Engineering new technology at the molecular level

In the new Pritzker Nanofabrication Facility at the University of Chicago an ISO Class 5 cleanroom has been kitted out and is being used for research into the advanced lithographic processing of hard and soft materials

A researcher working in the Pritzker Nanofabrication Facility prepares to create a pattern on a silicon wafer. Using lithography, a process similar to photography, the researchers will expose this pattern onto a photosensitive film on the silicon wafer using ultraviolet light

Academic and industrial researchers have begun working side-by-side at the University of Chicago’s Pritzker Nanofabrication Facility, using some of the world’s most advanced tools to exploit the atomic and molecular properties of matter for emerging applications in science and technology.

‘You can’t really do engineering systems from the molecular level up like we’re aiming to do without something like the Pritzker Nanofabrication Facility,’ says Matthew Tirrell, Dean and Pritzker Director of the Institute for Molecular Engineering.

It is located in located in the new Eckhardt Research Center and since the facility opened in February, its biggest users have been University of Chicago students in molecular engineering, physics, and chemistry working on their own projects and in collaboration with faculty members. There are also users from other university campuses as well as industry.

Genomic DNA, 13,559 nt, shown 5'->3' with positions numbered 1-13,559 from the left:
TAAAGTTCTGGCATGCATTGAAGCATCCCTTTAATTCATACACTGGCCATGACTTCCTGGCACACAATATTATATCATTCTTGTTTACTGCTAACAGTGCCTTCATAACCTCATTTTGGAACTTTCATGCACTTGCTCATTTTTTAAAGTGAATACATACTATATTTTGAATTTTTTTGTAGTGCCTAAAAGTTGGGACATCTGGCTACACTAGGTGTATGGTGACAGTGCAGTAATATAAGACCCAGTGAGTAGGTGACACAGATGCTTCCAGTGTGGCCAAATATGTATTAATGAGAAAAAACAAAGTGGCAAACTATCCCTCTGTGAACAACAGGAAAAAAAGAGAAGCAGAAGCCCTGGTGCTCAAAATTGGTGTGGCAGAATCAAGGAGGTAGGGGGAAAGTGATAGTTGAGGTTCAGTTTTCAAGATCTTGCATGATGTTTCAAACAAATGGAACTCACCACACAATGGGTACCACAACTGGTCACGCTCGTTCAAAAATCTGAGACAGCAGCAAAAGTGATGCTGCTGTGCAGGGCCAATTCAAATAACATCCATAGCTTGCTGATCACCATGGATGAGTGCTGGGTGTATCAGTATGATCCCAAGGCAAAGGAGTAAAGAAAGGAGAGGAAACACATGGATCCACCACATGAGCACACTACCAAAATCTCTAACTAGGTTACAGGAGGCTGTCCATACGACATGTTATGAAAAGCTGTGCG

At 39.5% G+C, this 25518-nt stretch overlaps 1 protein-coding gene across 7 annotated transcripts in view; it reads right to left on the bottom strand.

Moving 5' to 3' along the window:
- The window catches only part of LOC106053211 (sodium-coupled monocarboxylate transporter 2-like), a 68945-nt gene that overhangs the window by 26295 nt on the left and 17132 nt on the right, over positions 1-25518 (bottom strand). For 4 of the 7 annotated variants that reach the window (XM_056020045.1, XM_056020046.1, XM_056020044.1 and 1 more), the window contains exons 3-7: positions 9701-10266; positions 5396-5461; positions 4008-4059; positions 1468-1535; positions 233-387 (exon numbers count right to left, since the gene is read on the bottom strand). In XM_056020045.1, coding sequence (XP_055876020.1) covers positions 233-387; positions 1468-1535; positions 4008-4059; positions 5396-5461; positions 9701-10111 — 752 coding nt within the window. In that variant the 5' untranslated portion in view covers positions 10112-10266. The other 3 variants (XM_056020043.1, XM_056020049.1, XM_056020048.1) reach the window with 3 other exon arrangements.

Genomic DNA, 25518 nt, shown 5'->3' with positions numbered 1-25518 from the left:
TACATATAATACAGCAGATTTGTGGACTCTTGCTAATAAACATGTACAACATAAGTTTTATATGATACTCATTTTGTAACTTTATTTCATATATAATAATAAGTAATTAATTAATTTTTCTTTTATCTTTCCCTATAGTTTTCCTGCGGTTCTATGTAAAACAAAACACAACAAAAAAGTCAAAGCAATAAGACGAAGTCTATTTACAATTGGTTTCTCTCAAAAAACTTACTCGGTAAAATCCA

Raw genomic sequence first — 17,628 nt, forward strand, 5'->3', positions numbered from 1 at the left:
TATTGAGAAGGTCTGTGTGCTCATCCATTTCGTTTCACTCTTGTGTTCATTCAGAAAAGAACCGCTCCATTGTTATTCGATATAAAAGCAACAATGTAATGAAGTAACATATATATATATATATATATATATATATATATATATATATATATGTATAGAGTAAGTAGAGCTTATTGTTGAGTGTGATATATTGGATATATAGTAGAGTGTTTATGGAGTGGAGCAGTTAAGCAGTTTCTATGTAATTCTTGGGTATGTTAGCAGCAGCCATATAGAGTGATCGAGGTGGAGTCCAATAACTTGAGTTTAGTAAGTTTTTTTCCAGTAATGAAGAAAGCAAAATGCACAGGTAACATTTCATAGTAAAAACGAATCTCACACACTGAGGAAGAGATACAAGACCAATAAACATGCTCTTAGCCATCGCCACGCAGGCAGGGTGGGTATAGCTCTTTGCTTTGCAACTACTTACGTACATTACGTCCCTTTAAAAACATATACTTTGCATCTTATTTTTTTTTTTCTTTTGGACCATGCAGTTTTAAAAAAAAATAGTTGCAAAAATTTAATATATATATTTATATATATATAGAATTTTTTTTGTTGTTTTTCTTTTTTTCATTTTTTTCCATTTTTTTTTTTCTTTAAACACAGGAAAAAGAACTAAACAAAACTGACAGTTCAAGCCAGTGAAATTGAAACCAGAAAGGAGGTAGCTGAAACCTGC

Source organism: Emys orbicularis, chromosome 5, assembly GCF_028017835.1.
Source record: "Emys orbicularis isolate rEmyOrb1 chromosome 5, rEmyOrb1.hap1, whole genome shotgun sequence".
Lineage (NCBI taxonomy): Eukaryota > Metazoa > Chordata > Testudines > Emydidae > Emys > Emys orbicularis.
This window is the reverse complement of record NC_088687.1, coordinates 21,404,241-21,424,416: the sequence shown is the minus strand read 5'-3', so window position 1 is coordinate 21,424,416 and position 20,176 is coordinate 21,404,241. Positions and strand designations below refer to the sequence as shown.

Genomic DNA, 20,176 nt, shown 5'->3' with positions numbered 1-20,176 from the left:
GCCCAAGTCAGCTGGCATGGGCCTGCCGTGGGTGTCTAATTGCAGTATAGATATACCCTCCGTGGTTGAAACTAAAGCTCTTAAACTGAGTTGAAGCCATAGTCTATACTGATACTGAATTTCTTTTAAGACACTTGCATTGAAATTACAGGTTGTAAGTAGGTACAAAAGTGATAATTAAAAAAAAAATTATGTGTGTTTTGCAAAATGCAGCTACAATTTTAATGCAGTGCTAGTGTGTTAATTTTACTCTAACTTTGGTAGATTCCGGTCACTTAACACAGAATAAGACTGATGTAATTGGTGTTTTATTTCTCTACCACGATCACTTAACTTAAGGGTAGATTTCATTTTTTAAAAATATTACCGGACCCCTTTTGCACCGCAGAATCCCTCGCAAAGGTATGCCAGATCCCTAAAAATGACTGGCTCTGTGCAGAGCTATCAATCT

‘We have students working on a variety of different projects, including making devices for applications in quantum information, working on devices that use microfluidic technology, and developing detectors for astrophysical applications,’ says Andrew Cleland, the John A. McClean Sr. Professor of Molecular Engineering Innovation and Enterprise and Faculty Director of the Pritzker facility.

Microfluidic devices can be used to detect and measure the properties of single cells, viruses, or other biological components. In the astrophysical realm, researchers fabricate sensors for the South Pole Telescope to detect the cosmic microwave background radiation, the afterglow of the Big Bang.

The facility’s tools offer the capability of manufacturing devices ranging in size from a few inches down to the minuscule 10 nanometres (nm). ‘Being able to craft objects on the nanometre scale with state-of-the-art equipment is going to enable extraordinary experiments on the campus,’ says David Awschalom, the Liew Family Professor in Molecular Engineering and IME’s Deputy Director for space, infrastructure, and facilities.